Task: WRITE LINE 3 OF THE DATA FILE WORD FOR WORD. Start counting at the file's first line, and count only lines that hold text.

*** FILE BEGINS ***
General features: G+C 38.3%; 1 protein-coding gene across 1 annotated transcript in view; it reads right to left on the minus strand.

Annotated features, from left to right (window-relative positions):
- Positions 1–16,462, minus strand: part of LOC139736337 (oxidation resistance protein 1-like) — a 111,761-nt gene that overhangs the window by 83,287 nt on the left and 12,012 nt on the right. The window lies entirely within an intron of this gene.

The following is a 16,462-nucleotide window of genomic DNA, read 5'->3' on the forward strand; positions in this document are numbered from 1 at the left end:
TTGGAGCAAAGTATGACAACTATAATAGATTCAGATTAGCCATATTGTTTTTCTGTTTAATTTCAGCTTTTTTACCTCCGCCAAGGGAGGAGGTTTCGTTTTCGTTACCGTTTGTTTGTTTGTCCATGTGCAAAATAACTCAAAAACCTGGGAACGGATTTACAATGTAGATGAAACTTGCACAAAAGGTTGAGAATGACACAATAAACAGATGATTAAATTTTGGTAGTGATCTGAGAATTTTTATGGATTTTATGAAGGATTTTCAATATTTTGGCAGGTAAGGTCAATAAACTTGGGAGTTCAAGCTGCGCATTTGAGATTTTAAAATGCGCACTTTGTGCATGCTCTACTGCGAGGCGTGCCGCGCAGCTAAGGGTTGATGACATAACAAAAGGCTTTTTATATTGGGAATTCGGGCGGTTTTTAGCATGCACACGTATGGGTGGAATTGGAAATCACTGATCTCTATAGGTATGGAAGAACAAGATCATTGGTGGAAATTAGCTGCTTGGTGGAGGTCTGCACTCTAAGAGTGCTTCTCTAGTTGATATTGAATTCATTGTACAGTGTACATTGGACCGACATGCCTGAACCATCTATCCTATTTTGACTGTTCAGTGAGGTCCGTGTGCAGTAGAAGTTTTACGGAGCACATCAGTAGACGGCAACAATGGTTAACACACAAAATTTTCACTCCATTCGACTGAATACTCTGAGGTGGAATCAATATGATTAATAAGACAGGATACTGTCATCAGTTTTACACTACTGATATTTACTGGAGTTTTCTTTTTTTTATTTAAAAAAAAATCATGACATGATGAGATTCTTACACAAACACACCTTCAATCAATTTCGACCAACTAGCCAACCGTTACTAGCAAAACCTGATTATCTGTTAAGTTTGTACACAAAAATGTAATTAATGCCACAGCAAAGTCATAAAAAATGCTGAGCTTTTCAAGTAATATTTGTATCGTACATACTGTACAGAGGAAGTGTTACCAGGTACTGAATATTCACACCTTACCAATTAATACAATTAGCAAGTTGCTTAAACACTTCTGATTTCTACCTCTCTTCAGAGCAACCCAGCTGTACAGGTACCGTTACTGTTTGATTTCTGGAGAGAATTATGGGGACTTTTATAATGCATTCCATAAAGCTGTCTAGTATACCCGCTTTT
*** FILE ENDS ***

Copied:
- Positions 1–16,462, minus strand: part of LOC139736337 (oxidation resistance protein 1-like) — a 111,761-nt gene that overhangs the window by 83,287 nt on the left and 12,012 nt on the right. The window lies entirely within an intron of this gene.